There is a small third set of states, including California, New Mexico, and Illinois, that apply a balancing test to determine who was the actual intended beneficiary of the attorney-client relationship, the Executor or the heirs? Each state has established their own test criteria, but some common questions the courts ask include: who was the intended beneficiary of the attorney’s services, the Executor or the heirs; what was the foreseeability of the harm to the heirs as a result of the malpractice; and what was the proximity of the misconduct and the damage to the heirs?

If you are the Executor hiring the attorney, ask what the law is. If you are an heir of the estate, the lawyer should give you some guidance. If the probate estate is in one of the majority states, the first letter from the attorney should start with a sentence that reads, “I have been retained by Mr. Smith, Executor of the Estate of Ms. Smith. It is important that you understand I do not represent you.”  Otherwise, call and ask.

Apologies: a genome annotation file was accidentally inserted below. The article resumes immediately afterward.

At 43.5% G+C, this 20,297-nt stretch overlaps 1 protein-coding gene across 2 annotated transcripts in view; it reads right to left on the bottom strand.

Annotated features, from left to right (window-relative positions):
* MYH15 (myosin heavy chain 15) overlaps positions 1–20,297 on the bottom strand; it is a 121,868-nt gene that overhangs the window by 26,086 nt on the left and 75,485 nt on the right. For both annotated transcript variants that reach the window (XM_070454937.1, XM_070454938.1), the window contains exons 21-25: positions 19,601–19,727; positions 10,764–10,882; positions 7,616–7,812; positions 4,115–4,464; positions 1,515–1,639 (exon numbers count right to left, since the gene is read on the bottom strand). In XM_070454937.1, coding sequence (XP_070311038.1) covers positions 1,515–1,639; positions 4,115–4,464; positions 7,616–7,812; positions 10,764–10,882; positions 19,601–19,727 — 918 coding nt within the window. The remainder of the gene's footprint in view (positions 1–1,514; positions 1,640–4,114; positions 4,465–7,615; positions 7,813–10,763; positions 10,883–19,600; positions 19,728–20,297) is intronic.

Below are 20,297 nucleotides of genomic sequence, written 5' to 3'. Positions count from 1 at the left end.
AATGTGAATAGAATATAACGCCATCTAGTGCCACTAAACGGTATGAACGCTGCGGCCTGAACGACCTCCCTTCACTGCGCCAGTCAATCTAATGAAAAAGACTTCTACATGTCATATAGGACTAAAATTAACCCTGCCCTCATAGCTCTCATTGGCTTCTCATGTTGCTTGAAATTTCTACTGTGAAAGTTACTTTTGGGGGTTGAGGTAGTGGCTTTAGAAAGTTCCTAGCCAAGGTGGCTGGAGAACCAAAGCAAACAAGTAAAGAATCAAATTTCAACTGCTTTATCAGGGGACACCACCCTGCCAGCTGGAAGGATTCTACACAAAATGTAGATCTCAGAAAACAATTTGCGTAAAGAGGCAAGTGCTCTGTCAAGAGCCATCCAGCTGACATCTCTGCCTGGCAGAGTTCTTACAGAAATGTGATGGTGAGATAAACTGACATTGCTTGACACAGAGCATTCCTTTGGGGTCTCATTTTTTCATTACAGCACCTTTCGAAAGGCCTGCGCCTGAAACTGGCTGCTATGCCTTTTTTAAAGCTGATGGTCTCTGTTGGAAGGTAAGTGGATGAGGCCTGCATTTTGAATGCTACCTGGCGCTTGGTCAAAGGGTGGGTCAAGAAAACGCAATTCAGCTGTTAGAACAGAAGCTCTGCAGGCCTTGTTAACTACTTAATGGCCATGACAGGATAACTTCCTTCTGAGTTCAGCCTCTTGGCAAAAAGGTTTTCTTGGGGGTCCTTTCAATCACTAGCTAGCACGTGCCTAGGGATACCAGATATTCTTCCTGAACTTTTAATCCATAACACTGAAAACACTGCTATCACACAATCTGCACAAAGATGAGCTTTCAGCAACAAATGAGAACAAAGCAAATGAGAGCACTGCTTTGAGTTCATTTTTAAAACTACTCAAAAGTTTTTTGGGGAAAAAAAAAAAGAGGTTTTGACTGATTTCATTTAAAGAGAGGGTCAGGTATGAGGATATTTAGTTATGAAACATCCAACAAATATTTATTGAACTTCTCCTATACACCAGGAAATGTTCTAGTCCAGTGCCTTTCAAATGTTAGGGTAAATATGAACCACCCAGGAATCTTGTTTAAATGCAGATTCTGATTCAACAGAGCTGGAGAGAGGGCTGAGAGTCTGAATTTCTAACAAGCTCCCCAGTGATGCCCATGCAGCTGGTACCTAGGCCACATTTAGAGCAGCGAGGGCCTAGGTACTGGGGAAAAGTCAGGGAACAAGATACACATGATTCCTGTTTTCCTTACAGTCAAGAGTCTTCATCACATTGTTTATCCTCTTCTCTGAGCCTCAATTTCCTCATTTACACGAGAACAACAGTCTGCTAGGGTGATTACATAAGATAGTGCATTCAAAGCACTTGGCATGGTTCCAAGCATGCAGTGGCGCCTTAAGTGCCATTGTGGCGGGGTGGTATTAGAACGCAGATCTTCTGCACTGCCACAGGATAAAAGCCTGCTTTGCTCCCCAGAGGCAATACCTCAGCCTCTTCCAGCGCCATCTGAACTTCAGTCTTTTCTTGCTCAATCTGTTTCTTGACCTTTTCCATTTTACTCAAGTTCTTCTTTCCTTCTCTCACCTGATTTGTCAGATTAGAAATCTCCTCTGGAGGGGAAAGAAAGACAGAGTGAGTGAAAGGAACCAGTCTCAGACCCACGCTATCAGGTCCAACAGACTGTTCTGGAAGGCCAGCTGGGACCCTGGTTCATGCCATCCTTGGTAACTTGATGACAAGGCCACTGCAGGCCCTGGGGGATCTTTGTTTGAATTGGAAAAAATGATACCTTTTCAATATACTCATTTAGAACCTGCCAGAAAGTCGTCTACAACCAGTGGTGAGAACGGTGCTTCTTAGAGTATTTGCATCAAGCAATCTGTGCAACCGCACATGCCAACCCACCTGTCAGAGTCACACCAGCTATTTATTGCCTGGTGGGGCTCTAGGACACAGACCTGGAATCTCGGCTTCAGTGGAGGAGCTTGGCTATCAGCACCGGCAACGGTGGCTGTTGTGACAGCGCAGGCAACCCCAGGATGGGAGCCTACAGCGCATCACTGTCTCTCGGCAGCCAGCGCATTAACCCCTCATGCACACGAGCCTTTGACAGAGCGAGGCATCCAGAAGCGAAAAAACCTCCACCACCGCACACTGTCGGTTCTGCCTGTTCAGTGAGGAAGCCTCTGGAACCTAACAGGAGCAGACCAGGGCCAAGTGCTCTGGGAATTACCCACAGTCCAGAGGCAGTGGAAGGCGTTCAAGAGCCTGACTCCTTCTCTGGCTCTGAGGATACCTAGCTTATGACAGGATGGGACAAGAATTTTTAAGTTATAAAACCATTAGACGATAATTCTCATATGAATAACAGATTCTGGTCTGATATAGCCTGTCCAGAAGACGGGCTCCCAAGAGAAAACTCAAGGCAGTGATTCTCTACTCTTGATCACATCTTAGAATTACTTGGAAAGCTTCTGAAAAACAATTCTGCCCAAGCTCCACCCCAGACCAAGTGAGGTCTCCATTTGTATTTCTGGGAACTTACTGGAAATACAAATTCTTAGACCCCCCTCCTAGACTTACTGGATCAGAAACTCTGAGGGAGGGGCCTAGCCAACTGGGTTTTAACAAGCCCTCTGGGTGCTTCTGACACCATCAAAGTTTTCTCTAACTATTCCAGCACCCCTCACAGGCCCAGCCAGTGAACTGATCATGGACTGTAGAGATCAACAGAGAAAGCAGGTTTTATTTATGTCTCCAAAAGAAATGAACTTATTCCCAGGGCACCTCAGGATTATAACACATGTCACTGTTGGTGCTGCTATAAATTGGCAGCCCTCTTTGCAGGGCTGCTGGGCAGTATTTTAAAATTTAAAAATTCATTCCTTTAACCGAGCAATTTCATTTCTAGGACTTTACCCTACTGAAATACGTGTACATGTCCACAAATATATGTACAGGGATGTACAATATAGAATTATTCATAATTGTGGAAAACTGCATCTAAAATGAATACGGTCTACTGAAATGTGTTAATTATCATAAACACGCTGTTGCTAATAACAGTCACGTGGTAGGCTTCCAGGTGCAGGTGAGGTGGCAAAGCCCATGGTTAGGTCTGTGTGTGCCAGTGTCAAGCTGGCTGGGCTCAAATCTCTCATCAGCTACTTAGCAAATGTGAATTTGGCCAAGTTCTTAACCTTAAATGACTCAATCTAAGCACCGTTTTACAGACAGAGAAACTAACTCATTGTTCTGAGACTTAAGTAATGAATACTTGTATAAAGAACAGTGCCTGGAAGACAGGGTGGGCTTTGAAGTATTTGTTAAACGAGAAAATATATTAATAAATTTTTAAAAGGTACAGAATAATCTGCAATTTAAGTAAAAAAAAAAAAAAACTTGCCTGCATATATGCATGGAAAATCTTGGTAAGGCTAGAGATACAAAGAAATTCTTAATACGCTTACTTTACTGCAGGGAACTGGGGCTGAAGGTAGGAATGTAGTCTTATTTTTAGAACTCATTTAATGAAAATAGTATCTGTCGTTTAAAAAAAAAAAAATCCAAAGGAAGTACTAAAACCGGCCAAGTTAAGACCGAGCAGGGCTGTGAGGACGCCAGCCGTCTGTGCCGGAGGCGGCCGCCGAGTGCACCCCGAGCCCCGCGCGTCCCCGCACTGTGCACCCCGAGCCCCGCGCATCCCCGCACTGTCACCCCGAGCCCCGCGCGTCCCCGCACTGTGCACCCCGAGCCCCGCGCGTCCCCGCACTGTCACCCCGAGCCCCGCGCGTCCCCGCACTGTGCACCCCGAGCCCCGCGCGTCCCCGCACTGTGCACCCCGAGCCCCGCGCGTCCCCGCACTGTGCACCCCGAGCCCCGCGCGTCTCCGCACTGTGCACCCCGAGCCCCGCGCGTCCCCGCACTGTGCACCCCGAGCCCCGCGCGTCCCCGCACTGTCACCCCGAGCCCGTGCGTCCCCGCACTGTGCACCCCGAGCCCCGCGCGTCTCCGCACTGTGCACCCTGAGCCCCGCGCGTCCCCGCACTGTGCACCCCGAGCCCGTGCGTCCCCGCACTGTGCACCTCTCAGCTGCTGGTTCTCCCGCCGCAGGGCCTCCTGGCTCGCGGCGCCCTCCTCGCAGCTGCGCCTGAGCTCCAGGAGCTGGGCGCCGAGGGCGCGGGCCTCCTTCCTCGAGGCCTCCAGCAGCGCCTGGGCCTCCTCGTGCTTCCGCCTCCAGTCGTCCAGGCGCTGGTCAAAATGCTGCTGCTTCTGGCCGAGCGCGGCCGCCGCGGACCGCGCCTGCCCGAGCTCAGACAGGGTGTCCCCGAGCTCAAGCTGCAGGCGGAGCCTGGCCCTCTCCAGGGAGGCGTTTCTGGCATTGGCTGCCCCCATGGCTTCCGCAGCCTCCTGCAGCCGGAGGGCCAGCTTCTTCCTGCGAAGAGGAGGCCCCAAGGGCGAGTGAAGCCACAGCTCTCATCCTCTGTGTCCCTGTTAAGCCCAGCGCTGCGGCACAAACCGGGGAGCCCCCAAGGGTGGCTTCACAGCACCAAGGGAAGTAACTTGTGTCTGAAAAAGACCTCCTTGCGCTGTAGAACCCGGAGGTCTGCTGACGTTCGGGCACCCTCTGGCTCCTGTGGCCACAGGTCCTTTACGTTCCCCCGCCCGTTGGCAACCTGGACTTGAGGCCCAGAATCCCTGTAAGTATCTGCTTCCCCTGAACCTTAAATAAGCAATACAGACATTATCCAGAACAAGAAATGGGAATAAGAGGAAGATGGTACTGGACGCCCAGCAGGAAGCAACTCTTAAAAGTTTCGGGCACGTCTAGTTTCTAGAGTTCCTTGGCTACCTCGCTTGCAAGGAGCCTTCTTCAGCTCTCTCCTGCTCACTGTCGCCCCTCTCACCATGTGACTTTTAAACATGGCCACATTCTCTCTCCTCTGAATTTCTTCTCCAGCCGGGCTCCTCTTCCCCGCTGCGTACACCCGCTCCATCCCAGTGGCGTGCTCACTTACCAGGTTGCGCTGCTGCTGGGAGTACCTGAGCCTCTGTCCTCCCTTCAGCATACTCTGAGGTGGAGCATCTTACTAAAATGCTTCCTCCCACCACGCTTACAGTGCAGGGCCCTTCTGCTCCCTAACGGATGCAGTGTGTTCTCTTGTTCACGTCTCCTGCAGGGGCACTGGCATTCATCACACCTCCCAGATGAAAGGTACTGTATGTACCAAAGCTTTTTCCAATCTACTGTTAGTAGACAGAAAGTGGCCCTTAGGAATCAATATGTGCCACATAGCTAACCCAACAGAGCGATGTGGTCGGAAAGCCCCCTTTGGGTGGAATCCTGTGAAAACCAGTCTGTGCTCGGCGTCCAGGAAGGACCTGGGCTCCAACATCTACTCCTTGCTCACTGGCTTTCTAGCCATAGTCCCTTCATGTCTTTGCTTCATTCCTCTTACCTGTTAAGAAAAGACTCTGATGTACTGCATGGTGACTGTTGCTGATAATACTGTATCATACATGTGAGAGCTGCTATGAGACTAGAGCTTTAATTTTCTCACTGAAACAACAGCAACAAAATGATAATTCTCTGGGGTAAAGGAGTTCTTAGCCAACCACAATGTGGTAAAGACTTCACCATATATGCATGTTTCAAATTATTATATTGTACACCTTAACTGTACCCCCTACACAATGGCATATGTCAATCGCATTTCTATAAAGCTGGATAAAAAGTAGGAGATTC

Everyone’s goal should be for the settling of the probate estate to go smoothly. Understanding the lawyer’s role will go a long way towards achieving that goal.

If you have questions or would like to discuss your personal situation, please don’t hesitate to reach out.

How to Effectively Talk to Kids About Inheritance

For many families, it may be uncomfortable talking to discuss wealth and inheritance. Talking about how much money or property you have is usually viewed as taboo.  Asking someone else about what they have is often considered impolite. But failing to talk to kids about how much they may inherit could leave them unprepared to handle even a modest amount, and often results in the money being squandered quickly.

Baby boomers are considered the wealthiest generation and are set to pass that wealth on to their children. It’s estimated that $68 trillion will be passed down from boomers within the next few decades. By 2030, millennials will hold five times as much wealth as they do today.